August 24, 2005

Titanic Display

   

The Titanic exhibit here in Columbus was packed with people. There is something about it that has captured imaginations in way other tragedies haven't. My mother asked why should that be.

I think it was mostly the tremendous loss of life though part of it is also the way it seemed almost fated. So many little things went wrong that it makes us play the "what if" games. What if the Titanic had hit the iceberg straight on (it would not have sank). What if the lookouts hadn't misplaced the binoculars? (They probably would've seen the iceberg earlier and avoided it). There are dozens more examples. There was even another ship in the area that might've come and saved over a thousand souls but for another 'what if'.

It also seemed a potent symbol. Western society was proud of her technological innovations and for many it seemed that science, not God, was the ticket to prosperity. Science was an unalloyed good (this was before the invention of the atomic bomb), and if you squinted your eyes hard enough it seemed mankind was progressing. (Two world wars and the Hitler & Stalin regimes woke most up to the fact that human nature wasn't progressing as quickly as science.) The Titanic was billed as the "unsinkable ship", which made it almost a poster child for that time's hubris.

The Titanic was also a luxury liner. One Christian who survived wrote something that shows the difference in attitude between today's Christians, who are very comfortable with pleasure and comfort to the point of some evangelists advertising a "health & wealth gospel", and those of yesteryear. Back then, closer to America's Puritan roots, they were far more suspicious:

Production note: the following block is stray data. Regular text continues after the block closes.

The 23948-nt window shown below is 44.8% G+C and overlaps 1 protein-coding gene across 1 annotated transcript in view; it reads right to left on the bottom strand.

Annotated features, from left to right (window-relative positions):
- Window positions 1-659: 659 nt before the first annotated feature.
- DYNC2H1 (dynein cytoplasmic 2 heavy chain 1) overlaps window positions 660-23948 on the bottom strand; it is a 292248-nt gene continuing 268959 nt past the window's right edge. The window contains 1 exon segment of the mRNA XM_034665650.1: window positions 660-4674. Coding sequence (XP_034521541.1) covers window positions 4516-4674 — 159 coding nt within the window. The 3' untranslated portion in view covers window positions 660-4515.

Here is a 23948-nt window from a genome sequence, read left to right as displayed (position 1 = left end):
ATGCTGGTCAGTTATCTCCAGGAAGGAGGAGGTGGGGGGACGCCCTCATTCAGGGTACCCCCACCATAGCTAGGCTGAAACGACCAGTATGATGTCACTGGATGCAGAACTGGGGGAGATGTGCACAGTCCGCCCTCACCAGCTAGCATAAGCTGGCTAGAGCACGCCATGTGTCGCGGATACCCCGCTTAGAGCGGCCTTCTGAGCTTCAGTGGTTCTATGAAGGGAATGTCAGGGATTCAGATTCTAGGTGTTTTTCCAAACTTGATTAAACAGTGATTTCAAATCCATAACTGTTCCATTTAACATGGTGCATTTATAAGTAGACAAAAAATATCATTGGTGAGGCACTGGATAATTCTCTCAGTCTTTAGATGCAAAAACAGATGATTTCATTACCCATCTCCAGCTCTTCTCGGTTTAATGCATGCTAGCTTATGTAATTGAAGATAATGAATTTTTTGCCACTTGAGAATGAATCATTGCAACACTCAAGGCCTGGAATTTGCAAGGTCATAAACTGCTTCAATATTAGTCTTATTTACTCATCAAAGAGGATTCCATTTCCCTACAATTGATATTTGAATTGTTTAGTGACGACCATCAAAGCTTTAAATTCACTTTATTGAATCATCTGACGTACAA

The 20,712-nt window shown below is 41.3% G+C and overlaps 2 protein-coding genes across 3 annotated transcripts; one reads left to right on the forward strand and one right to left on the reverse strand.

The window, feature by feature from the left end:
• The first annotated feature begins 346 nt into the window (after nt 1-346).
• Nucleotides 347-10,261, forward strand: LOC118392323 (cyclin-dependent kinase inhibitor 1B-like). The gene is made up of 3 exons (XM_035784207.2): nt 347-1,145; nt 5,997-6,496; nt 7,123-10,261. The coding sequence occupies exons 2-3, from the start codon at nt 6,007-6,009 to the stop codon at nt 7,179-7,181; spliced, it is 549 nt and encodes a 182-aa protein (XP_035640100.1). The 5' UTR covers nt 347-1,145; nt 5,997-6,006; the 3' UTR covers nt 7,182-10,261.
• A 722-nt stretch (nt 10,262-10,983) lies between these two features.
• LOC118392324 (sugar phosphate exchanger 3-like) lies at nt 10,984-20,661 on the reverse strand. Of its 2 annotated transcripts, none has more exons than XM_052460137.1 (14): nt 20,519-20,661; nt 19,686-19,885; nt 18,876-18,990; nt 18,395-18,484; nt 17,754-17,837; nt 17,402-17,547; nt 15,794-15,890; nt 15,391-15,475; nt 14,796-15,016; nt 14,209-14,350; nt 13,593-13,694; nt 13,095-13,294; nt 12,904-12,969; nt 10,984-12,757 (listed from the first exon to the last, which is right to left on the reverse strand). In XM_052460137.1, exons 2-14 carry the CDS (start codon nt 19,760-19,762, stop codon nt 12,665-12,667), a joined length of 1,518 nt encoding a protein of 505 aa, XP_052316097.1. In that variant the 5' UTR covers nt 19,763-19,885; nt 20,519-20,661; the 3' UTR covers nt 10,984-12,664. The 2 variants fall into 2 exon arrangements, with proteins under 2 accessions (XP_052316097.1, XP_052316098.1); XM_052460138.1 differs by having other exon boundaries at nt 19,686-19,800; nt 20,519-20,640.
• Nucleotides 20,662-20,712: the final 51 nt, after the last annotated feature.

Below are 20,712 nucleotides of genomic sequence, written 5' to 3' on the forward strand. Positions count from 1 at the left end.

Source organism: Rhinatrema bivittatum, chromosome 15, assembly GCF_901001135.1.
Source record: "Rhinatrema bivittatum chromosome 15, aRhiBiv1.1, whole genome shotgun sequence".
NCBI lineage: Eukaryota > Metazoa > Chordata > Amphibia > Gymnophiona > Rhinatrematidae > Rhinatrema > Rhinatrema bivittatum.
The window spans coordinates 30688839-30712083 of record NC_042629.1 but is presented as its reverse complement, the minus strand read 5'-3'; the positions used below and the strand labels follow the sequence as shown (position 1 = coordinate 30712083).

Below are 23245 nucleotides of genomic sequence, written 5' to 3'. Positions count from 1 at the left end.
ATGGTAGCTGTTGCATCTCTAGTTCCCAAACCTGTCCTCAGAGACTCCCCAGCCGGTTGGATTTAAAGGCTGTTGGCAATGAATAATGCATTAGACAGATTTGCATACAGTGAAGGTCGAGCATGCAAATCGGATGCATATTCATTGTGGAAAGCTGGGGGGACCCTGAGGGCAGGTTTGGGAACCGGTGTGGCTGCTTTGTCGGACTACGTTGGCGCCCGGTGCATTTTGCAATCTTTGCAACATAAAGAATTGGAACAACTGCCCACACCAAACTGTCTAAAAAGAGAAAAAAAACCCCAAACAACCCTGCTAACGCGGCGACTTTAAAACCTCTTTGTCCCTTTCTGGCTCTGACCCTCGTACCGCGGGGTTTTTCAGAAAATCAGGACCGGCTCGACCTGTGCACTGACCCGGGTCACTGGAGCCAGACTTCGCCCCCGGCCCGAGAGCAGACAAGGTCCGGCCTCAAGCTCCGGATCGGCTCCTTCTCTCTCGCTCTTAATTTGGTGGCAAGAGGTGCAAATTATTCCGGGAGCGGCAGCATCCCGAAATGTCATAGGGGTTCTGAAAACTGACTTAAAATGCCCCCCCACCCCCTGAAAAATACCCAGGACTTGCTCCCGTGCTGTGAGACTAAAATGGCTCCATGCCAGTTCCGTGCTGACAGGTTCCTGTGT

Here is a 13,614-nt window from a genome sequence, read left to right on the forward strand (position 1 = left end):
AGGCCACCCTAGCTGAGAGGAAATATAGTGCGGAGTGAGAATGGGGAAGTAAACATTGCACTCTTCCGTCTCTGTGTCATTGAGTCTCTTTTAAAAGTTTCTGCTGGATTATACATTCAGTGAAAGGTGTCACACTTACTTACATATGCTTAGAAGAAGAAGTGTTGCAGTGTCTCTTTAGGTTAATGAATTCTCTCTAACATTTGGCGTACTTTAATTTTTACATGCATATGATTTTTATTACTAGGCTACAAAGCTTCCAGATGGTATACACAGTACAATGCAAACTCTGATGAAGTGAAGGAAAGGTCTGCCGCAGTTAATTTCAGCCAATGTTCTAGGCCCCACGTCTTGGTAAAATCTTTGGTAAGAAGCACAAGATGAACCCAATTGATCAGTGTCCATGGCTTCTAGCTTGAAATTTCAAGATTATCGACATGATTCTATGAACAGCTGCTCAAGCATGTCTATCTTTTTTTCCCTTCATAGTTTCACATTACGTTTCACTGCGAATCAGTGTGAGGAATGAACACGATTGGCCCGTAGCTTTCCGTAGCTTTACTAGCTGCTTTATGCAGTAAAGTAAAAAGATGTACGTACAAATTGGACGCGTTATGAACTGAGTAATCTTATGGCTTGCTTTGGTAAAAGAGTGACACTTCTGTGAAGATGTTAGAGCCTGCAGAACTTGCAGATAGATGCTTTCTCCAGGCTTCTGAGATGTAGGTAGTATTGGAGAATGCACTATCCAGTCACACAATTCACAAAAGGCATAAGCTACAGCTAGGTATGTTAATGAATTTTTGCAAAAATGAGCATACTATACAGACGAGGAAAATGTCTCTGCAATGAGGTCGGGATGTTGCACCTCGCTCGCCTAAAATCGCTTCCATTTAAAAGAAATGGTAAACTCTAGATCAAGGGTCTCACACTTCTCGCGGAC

"The pleasure and comfort which all of us enjoyed upon this floating palace, with its extraordinary provisions for such purposes, seemed an ominous feature to many of us, including myself, who felt it almost too good to last without some terrible retribution inflicted by the hand of an angry omnipotence."
The exhibit included picture & text concerning a Catholic priest who was traveling in order to officiate at his brother's wedding. And it was one of these last minute change of ship deals - a "what if" of tragic proportions. I thought only of how sad that wedding must've been (though it was surely delayed). But then I read how the priest comforted many souls as the ship went down and led an impromptu interdenominational prayer service. And it occurred to me that it was great that there was a priest on board, that maybe the "bad luck" the priest had had in transferring at the last minute to the Titanic was instead providential.

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